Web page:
Two of the three Nationals elected for the Agricultural upper house region in 2008, Max Trenorden and Phil Gardiner, have confirmed they will seek re-election as the first and second candidate on an independent ticket. Trenorden was the leader of the Nationals from 2001 until he was deposed by Grylls in 2006, holding the lower house seat of Avon until its abolition at the 2008 election. He parted company with the Nationals after failing to win re-endorsement earlier this year, prompting Gardiner to announce he would not contest the election out of solidarity. Trenorden originally contemplated a run for Central Wheatbelt, to be vacated due to Brendon Grylls’ bid for Pilbara and contested for the Nationals by the party’s third Agricultural region winner from 2008, Mia Davies. The Nationals’ Agricultural ticket will be headed by Martin Aldridge, a former chief-of-staff to Tony Crook.
The Nationals have chosen state party director Jacqui Boydell as their lead candidate for Mining and Pastoral, replacing Wendy Duncan who will run for the lower house seat of Kalgoorlie. Second on the ticket is Dave Grills, a Kalgoorlie police officer and the state party’s deputy president. Incumbent Colin Holt remains undisturbed at the top of the ticket for South West, and will be joined on the ticket by Sam Harma, Young Nationals state president and candidate for Albany in 2008.
Incumbent Linda Savage has been dumped from the party’s East Metropolitan ticket, which she reportedly blames on her status as one of caucus’s few factionally unaligned members. Labor will now field an all-new line-up of state party president Alanna Clohesy and Sam Rowe, business development manager at the American Chamber of Commerce in Australia and sister of Belmont candidate Cassie Rowe. Savage came to parliament in 2010, when she filled a vacancy created by the death of AMWU powerbroker Jock Ferguson. At the insistence of Alan Carpenter, she was contentiously given the number three on the ticket in 2008 at the expense of incumbent Batong Pham, who was in a wheelchair at the time recovering from a stroke. In the event, Labor was unable to win the third seat in what had traditionally been its strongest among the state’s six regions.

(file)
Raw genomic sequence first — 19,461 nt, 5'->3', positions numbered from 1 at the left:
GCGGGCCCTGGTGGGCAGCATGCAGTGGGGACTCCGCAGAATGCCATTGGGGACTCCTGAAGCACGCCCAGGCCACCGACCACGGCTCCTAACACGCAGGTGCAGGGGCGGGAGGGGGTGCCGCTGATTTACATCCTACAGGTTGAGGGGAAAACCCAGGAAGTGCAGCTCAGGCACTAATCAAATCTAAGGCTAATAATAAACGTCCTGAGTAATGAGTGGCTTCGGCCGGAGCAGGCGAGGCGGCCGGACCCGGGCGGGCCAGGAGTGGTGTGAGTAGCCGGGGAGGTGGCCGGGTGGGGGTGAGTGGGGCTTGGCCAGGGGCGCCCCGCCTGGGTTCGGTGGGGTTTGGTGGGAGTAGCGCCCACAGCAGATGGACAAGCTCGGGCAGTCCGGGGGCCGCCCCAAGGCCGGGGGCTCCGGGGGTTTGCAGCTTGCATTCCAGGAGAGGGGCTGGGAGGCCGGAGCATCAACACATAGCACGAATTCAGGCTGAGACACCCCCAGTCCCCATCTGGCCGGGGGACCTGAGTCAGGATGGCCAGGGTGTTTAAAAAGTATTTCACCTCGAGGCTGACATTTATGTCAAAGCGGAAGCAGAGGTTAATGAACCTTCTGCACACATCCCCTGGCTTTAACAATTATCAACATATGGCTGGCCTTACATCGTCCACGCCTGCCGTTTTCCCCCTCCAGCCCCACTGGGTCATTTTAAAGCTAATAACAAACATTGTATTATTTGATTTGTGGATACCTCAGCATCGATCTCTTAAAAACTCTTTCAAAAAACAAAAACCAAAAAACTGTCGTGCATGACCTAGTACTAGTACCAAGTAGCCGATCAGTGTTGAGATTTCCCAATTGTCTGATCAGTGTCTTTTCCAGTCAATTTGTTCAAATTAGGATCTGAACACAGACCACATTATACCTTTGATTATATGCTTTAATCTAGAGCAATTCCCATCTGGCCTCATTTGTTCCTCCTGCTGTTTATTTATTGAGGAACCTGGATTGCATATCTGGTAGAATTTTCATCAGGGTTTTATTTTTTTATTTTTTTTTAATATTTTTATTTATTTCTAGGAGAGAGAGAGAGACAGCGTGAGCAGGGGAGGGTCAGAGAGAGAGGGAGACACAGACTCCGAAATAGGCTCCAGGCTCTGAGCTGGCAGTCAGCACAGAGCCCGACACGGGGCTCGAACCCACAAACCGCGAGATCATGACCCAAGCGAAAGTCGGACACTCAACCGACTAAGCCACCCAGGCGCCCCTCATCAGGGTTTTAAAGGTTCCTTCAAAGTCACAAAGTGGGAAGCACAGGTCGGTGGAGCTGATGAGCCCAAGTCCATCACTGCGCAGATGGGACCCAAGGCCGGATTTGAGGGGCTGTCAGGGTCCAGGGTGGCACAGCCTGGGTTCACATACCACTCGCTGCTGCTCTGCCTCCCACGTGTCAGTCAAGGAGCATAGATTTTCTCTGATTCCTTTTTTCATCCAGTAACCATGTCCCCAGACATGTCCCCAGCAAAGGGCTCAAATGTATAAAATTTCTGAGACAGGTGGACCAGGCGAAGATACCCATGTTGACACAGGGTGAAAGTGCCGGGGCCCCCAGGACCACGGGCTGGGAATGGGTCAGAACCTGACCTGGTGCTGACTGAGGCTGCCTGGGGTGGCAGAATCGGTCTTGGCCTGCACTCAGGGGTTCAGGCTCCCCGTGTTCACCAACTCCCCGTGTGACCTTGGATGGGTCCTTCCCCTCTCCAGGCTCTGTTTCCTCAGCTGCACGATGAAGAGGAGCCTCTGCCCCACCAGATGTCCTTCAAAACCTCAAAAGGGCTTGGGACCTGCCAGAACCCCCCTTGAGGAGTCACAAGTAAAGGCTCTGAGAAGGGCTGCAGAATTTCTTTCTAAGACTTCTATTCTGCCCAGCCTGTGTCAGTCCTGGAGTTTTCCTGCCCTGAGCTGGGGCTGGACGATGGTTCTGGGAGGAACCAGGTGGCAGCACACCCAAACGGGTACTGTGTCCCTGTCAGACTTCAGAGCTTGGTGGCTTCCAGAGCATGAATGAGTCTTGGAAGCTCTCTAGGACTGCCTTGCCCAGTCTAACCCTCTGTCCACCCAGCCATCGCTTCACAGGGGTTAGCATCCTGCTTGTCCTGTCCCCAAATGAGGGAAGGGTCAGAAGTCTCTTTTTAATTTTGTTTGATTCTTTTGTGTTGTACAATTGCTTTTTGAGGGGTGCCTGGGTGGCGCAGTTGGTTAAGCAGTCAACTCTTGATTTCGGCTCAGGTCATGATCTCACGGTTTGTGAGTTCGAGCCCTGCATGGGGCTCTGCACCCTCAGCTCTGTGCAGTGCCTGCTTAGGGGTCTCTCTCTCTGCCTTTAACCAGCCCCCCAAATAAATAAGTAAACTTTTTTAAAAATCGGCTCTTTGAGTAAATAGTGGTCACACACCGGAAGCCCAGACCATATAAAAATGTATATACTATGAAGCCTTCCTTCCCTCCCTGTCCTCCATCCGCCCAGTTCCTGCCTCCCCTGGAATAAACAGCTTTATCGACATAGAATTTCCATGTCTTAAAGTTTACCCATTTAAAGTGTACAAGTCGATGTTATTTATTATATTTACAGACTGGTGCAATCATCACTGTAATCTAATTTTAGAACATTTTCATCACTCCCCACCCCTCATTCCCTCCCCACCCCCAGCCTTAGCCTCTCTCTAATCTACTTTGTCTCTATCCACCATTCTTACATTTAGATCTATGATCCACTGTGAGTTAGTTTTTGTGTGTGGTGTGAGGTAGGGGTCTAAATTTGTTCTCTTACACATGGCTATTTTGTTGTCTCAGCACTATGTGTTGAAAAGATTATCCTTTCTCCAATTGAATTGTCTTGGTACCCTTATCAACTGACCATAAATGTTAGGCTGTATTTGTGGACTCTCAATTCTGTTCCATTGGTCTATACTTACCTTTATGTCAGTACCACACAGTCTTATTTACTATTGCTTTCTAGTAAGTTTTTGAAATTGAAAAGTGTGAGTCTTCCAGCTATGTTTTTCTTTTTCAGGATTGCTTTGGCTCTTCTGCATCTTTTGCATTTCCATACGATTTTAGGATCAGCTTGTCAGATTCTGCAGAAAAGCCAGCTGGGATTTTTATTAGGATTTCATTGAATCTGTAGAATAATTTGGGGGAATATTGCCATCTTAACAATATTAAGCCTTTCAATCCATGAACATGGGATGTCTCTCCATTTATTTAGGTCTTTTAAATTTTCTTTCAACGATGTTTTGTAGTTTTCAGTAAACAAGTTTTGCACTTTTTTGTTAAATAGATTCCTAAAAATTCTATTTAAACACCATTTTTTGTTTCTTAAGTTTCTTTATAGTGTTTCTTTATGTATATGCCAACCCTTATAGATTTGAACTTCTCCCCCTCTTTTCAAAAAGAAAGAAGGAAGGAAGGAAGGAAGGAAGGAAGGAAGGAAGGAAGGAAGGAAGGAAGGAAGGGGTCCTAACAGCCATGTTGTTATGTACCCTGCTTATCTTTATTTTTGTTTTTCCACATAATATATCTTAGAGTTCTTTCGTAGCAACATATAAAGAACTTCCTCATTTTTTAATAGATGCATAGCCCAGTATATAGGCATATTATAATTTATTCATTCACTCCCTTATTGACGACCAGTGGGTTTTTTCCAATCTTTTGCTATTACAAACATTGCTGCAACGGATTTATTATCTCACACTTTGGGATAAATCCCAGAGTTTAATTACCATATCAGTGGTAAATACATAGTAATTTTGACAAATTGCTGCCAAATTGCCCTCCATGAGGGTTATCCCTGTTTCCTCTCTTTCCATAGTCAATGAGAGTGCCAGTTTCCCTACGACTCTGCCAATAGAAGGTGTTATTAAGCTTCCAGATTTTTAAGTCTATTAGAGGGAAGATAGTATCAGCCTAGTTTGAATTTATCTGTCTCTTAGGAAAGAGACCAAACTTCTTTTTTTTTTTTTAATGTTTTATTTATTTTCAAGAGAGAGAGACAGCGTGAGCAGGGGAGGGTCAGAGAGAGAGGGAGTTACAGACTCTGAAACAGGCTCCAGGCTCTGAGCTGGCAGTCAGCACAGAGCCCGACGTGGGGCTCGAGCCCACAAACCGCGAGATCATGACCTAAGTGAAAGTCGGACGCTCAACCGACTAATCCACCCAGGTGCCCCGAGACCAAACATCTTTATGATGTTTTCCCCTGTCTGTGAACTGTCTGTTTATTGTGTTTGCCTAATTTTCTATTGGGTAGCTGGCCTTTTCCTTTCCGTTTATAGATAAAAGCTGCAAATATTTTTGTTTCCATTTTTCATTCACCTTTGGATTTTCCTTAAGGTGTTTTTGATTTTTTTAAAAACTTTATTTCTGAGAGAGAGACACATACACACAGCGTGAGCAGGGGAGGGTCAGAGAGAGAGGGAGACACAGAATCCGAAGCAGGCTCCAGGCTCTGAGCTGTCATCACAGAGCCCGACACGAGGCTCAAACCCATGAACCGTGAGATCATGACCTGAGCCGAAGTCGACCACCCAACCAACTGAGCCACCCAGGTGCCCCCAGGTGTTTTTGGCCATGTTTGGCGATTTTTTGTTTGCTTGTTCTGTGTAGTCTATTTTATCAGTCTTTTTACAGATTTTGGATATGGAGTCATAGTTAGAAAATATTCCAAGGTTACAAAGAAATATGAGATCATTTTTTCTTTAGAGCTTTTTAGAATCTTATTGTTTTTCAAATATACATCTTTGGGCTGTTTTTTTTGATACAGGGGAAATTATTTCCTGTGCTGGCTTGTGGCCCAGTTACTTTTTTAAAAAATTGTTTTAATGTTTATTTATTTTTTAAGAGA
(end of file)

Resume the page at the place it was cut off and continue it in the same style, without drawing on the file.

The other East Metropolitan incumbent, former minister Ljiljanna Ravlich, will move to North Metropolitan, where a vacancy has been created with the impending retirement of Ed Dermer.
Labor’s Mining and Pastoral ticket also receives an overhaul with the retirements of Jon Ford and Helen Bullock, who will be replaced by former Labor staffer Stephen Dawson and Electrical Trades Union assistant secretary Jim Muri. The West Australian earlier reported the state executive had knocked back the membership applications of former member Shelley Archer and her husband, former CFMEU state secretary Kevin Reynolds, scotching the former’s ambition to contest the preselection.
In the one region where Labor holds only one seat, Agricultural, the party’s incumbent Matt Benson-Lidholm has been demoted to number two, making way for Wheatbelt farmer and former Country Labor president Darren West. Interestingly, Benson-Lidholm’s demotion is said to be a sign that Labor is confident of winning a second seat this time.
The Liberals have demoted Jim Chown, who won a seat in Agricultural from number two in 2008, to the unlikely prospect of number three. Farm Weekly reports the demotion arose from a state council decision to negate the result of ballot of country division preselectors, which put Chown at the top of the ticket. Number one will now be newcomer Steve Martin, the party’s O’Connor division president, with the other incumbent Brian Ellis demoted from one to two. UPDATE: Evidently the situation has changed since that Farm Weekly report, which dated back to May. Liberal state director Ben Morton informs that the order of the ticket will be Jim Chown, Brian Ellis, Steven Martin.